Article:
### Why use this resource?

This resource is designed to make students think about sketching graphs of unfamiliar functions, in particular reciprocals of familiar functions. They should start to recognise and understand some of the properties of functions, such as the location of asymptotes.

### Possible approach

The opening section presents two innocuous looking tasks. Sketching the first family of graphs may prove straight-forward if students are familiar with transformations of functions.

The second task is much more demanding and students may benefit from working together in small groups to share ideas.

### Possible support

The **Suggestion** section offers a number of ideas to help with sketching graphs in general.

Students may need help visualising the connection between zeros of a quadratic and the vertical asymptotes of its reciprocal function.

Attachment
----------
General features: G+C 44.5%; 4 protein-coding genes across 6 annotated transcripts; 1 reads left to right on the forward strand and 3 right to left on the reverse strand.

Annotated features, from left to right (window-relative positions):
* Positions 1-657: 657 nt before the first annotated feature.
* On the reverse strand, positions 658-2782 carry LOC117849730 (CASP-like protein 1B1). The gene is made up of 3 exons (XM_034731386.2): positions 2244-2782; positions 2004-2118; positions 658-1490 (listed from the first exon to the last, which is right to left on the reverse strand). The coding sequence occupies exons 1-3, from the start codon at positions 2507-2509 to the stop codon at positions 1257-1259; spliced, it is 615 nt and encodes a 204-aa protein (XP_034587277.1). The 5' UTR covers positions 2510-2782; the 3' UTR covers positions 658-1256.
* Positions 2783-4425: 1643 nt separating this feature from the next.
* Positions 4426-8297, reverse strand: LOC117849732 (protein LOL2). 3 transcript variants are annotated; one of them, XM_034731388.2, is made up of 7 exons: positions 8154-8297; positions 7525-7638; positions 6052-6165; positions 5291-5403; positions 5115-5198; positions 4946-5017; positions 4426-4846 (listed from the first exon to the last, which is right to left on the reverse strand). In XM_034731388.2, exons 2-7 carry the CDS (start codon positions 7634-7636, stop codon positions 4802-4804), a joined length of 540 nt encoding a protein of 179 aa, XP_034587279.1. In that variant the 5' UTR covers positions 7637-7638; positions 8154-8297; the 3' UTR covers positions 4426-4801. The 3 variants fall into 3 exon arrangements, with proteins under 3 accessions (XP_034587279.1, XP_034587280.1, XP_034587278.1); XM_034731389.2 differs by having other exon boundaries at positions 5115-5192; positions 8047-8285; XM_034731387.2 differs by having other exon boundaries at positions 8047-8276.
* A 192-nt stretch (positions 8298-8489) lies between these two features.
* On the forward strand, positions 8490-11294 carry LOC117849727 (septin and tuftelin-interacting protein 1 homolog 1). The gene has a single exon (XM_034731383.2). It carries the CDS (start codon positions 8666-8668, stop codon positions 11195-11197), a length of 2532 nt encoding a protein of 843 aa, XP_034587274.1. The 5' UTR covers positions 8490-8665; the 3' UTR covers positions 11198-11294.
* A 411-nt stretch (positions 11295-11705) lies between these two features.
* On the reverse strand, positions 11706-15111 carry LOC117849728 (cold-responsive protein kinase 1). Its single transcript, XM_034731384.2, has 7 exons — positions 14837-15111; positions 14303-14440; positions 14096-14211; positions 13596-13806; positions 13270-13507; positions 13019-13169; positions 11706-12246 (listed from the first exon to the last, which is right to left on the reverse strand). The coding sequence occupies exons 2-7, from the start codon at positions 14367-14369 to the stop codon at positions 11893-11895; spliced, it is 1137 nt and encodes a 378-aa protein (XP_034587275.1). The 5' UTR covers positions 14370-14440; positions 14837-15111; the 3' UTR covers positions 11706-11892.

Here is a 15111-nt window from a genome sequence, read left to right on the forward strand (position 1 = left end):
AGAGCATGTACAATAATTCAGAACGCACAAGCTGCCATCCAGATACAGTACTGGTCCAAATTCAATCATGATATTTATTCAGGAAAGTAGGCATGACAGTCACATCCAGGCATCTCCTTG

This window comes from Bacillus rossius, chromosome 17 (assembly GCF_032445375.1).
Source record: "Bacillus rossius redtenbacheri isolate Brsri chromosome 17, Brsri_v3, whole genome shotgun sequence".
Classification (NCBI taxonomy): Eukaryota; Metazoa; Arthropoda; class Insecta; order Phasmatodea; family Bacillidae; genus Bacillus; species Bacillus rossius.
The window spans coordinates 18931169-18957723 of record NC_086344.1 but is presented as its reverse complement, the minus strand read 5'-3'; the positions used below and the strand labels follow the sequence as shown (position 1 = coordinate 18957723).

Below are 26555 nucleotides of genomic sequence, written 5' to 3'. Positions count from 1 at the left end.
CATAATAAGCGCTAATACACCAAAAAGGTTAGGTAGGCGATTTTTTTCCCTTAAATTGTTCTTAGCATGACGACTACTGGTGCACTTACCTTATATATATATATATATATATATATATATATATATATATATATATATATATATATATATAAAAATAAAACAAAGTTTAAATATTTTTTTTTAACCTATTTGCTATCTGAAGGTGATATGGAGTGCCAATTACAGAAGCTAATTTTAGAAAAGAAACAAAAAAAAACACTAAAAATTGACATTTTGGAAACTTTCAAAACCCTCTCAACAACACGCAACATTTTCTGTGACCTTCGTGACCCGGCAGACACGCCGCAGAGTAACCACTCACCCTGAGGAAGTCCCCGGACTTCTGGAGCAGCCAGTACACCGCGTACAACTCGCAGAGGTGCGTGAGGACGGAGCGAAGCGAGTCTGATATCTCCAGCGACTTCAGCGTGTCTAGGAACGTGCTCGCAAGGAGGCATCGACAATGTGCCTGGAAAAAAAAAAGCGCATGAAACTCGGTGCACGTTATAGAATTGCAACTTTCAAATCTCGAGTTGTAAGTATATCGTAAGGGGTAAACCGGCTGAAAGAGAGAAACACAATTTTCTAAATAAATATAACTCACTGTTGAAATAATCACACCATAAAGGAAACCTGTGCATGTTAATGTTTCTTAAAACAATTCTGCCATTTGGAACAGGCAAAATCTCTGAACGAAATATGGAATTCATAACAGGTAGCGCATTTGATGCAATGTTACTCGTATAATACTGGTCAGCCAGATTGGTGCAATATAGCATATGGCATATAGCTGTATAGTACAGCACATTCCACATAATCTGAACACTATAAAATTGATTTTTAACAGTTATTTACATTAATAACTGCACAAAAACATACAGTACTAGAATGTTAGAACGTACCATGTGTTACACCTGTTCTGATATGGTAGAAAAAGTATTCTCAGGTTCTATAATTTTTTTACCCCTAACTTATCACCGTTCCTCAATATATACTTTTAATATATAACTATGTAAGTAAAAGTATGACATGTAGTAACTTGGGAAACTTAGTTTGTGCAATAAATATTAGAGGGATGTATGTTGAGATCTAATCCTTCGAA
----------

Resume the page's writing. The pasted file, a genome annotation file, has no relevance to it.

### Possible extension

The **Things you may have noticed** section mentions a way of visualising the second family of graphs by using partial fractions to decompose the function. This could be set as a challenge for stronger students.

The fact that one family of graphs are related by a horizontal translation whereas the other family is quite different could lead into a deeper investigation.

- we apply a
*vertical*translation to a straight line and a quadratic but one of them is indistinguishable from a*horizontal*translation… - if we wanted a horizontal translation of \(y=\frac{1}{x^2}\), what would the equation look like?

What would the reciprocal of a cubic family look like? \[y=\dfrac{1}{x^3+a} \quad\text{or}\quad y=\dfrac{1}{x^3-x+a}\]